On August 22 I wrote a note which I labelled, “The Big Picture.” In that note I concluded:
I nominated nominal GDP growth in the US at around 4% (2% real growth and 2% inflation). The US bond rate has risen about a third of the way towards what I would call that “equilibrium” despite no clear progress on lifting investment although, of course, markets are pre-emptive.
In the period 1992-2002 when we had more of an alignment between savings and investment, and bond rates were broadly in line with nominal GDP growth, we saw that investment in the US was growing at around 8% compared to the average growth rate in recent years of around zero.
The recent rise in bond rates can be considered in two periods – before and after the Presidential election.
The US bond rate started to rise from around late September from 1.55% to reach 1.85% on the eve of the US Presidential election. A key catalyst for that move was a change in tone from both the Bank of Japan and the European Central Bank. In the case of Japan policy was adjusted to target a level of the 10 year JGB (0%) rather than continuing to expand the balance sheet.
In the case of the ECB, prospects of further increasing the Euro 80 billion of monthly asset purchases took a downturn and while there is no signal from the Board that tapering is imminent the debate around the effectiveness of QE and negative interest rates has been vigorous both in the market and amongst the officials.
Finally, I expect that markets believed that whoever was elected to the Presidency we would see a measure of fiscal stimulus. Since the election of Mr Trump, the US 10 year Treasury bond rate has risen from 1.85% to 2.35% - the total increase in bond rates, from the lows (80 basis points), represents about a third of the move towards my “equilibrium” target of 4% (250 basis points). As we expect with markets, this adjustment has occurred purely through a change in expectations. I would not expect this to progress much further until we see concrete evidence around progress on infrastructure and reform.
So what else in my “wish list” apart from a significant change in ECB and BOJ approaches has occurred?
The second part of the “wish list” was “change in policy from governments on infrastructure and structural reform.”
Do Mr Trump’s policies provide some comfort in that direction? Recall that the first policy he referred to in his acceptance speech was to “rebuild” America. Given my emphasis on the need for aggressive infrastructure investment to “lightening rod” the US economy out of “secular stagnation” I was impressed.
Until I looked into the details of his infrastructure policy. The current policy is to invest $1 trillion (around 5% of GDP) in public infrastructure, over ten years, with 85% to be financed from the private sector. Unless his team is aware of a massive list of public assets that could be privatised with the funds being used to finance the road/bridge/inner city spend, this policy is likely to fail due to a lack of support from the private sector.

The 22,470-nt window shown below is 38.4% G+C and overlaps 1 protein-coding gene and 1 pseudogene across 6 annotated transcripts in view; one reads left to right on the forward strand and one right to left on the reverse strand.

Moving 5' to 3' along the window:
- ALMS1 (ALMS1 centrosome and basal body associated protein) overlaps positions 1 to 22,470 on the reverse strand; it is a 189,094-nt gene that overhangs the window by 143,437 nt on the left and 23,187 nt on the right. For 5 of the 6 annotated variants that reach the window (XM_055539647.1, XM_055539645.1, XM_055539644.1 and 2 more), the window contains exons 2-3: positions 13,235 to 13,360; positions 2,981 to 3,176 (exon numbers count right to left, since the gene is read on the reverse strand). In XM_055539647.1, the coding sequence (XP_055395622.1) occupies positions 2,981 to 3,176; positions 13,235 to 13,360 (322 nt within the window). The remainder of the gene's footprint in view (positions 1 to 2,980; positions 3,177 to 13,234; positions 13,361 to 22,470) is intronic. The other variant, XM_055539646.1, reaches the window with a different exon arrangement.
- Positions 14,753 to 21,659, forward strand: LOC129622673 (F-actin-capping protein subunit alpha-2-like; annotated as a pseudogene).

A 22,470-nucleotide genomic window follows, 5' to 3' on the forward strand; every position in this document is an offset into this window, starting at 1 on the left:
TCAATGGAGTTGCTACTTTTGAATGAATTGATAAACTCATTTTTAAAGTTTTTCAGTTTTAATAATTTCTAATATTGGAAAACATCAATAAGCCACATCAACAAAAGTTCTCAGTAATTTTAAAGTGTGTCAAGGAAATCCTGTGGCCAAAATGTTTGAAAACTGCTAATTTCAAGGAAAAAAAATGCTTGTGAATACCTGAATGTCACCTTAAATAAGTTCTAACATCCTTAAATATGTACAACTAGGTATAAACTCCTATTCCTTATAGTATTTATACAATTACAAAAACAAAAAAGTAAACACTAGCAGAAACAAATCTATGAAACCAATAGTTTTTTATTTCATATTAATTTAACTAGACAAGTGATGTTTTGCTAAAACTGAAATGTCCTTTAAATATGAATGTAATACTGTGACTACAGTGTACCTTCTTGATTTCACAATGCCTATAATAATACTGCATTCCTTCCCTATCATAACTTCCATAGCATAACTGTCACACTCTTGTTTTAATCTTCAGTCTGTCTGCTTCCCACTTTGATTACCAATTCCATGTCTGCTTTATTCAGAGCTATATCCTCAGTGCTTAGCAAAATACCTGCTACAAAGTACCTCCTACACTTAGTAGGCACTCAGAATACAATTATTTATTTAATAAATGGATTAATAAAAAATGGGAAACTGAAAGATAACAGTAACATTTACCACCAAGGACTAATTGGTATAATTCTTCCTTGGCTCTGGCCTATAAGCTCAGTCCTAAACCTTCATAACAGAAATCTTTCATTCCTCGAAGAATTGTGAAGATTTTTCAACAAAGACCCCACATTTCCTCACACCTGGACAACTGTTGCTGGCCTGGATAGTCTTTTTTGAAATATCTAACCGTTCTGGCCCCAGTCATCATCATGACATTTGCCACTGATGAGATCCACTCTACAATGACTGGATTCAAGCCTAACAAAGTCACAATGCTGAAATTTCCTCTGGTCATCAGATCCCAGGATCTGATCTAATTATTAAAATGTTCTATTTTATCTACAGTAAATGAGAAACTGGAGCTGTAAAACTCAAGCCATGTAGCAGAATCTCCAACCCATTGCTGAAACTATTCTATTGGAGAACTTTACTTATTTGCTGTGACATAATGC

My view is that he needs to redirect a large amount of the Tax Package towards direct infrastructure investment. The current Tax Package, which includes reducing the corporate tax rate from 35% to 15%, is estimated to cost (Committee for a Responsible Federal Budget) around $5-6 trillion over ten years. The corporate component is around 75% of the total Package cost with the remainder representing the cost of lowering personal tax rates.
But the Tax Policy Centre estimates that 47% of the benefits of the personal cuts will go to the top 1% of income earners.
The starting point for the total government debt position also threatens the Tax Package. When Reagan adopted his “supply side” economic policies, government debt stood at 24% of GDP compared to 78% today.
The Tax Package could lift debt to around 110% of GDP over the next 10 years. So my view on policy as it stands is that a much larger and realistic infrastructure package needs to be embraced at the expense of a significantly more modest Tax Package.
Reform is required to convince businesses that growth is in prospect and therefore investment should be lifted. US firms pay US taxes on income generated anywhere in the world while allowing the firms to defer tax on these earnings by keeping the money offshore. Trump has considered offering companies a window tax “holiday” to repatriate some of the $2 trillion held outside the US. Such reform would “spark” new investment if firms anticipated stronger growth in the US. An angle might be to “link” the tax savings to the proposed private funding of infrastructure.
Currently there is some market belief in his claim to “clean up regulation” with the unwinding of Dodd – Frank (a complex Banking Regulation) being the most comprehensive. Policies to unwind excessive regulation and some early successes in that regard will be just as crucial as a much more aggressive infrastructure policy to lift confidence in growth prospects.
The moderated approach to QE and negative interest rates by the ECB and BOJ started the move away from unrealistically low rates. The emphasis in the Trump rhetoric on infrastructure and reform has been a very welcome development. However, at this stage, Trump’s policies do not signal a clear commitment to infrastructure and there does not appear to be a list of “achievable” reform initiatives.
Markets and firms will need to see clear evidence of Trump’s ability to implement ambitious policies before I could declare that we are on a steady path towards equilibrium and 4% bond rates.
Authors of commentary
Bill Evans, Chief Economist | Westpac
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